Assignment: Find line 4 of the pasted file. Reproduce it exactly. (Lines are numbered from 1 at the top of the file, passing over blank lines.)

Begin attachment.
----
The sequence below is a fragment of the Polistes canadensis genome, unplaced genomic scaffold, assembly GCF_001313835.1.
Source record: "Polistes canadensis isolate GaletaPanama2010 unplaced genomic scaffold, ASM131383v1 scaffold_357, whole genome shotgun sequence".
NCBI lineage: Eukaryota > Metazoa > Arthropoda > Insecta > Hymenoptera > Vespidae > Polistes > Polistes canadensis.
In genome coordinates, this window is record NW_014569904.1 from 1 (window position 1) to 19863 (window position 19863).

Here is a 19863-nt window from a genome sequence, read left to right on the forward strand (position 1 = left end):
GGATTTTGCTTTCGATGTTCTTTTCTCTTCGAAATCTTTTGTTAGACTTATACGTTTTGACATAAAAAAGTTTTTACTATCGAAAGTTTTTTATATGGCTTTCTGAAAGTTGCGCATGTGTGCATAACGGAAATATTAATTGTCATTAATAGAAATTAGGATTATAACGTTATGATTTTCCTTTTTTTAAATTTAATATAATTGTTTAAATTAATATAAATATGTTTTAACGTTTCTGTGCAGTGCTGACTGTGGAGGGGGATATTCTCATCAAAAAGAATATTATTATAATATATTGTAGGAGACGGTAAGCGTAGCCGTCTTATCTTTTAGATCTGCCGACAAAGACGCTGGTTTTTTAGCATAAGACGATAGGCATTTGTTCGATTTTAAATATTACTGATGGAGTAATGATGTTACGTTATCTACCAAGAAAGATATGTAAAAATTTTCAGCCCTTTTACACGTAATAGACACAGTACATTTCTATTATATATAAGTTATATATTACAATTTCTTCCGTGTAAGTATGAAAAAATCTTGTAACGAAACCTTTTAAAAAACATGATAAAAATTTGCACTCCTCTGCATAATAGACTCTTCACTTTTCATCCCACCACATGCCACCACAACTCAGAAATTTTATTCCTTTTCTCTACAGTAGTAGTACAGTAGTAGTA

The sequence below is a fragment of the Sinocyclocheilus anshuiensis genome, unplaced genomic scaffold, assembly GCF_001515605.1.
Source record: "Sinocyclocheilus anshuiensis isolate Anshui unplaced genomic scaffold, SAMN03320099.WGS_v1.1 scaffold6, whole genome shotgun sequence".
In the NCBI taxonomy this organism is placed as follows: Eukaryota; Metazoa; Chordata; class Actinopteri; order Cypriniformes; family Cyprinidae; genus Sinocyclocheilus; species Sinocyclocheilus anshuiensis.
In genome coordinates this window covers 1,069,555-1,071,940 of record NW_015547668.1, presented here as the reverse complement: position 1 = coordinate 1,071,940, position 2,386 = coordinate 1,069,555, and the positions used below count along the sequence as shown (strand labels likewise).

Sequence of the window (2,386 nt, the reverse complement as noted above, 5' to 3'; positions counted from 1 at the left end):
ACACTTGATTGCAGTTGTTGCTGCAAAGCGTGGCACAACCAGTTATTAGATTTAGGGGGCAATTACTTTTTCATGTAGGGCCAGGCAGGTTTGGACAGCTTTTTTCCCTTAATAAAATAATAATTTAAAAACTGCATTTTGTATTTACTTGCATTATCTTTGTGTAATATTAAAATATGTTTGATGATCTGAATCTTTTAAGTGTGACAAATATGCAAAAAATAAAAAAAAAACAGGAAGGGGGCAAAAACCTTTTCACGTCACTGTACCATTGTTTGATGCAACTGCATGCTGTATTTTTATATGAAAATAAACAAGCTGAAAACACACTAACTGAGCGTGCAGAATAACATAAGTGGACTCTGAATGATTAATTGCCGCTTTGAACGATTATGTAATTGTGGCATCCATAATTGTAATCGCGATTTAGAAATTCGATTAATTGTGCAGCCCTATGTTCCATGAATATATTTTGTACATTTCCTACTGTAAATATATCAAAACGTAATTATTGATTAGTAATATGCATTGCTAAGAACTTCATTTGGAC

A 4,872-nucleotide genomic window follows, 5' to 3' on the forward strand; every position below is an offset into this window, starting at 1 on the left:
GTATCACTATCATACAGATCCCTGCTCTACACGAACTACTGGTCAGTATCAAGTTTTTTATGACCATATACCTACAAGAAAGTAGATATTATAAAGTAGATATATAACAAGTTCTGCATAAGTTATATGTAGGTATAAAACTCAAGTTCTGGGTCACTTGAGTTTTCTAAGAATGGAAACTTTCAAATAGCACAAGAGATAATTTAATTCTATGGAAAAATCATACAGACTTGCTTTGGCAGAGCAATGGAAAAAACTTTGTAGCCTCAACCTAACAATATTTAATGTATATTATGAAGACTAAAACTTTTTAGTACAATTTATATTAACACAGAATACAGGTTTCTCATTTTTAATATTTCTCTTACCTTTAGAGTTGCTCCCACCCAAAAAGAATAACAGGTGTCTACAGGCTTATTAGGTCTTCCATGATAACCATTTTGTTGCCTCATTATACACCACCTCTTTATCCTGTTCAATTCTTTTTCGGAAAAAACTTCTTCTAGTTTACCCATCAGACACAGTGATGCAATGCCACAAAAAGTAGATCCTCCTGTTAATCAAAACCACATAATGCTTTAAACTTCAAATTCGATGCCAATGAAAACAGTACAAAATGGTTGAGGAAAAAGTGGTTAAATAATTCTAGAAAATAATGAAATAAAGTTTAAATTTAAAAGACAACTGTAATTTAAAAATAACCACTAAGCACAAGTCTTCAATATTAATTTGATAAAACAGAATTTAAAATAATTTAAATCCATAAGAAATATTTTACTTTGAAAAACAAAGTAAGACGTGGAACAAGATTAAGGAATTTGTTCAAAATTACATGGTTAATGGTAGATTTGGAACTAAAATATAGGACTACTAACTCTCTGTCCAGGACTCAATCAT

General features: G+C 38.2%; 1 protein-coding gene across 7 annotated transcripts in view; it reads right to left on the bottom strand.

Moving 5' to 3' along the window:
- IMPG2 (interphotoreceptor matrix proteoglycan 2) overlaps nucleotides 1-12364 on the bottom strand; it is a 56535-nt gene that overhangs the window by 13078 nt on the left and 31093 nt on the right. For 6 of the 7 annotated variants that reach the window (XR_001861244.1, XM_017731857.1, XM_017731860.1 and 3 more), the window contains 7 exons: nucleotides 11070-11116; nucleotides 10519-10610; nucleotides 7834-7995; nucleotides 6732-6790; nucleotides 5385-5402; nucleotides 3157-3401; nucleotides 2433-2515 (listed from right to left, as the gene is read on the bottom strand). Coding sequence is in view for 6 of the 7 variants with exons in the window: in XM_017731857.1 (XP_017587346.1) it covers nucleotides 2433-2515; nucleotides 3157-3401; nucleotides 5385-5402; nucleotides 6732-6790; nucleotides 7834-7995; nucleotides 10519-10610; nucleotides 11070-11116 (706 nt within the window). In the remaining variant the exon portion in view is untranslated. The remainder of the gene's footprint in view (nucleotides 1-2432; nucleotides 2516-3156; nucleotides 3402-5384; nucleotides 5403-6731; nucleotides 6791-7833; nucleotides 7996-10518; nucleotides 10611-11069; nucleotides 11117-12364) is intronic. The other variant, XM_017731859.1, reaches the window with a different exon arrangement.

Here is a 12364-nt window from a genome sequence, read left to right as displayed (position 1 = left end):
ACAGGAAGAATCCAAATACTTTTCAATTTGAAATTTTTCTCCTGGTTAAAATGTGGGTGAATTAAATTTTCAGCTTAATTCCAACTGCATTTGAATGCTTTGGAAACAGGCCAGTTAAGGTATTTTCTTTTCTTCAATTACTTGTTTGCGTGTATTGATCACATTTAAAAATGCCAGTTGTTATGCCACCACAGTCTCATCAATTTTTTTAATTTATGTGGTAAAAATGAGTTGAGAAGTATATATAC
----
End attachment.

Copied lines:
In genome coordinates, this window is record NW_014569904.1 from 1 (window position 1) to 19863 (window position 19863).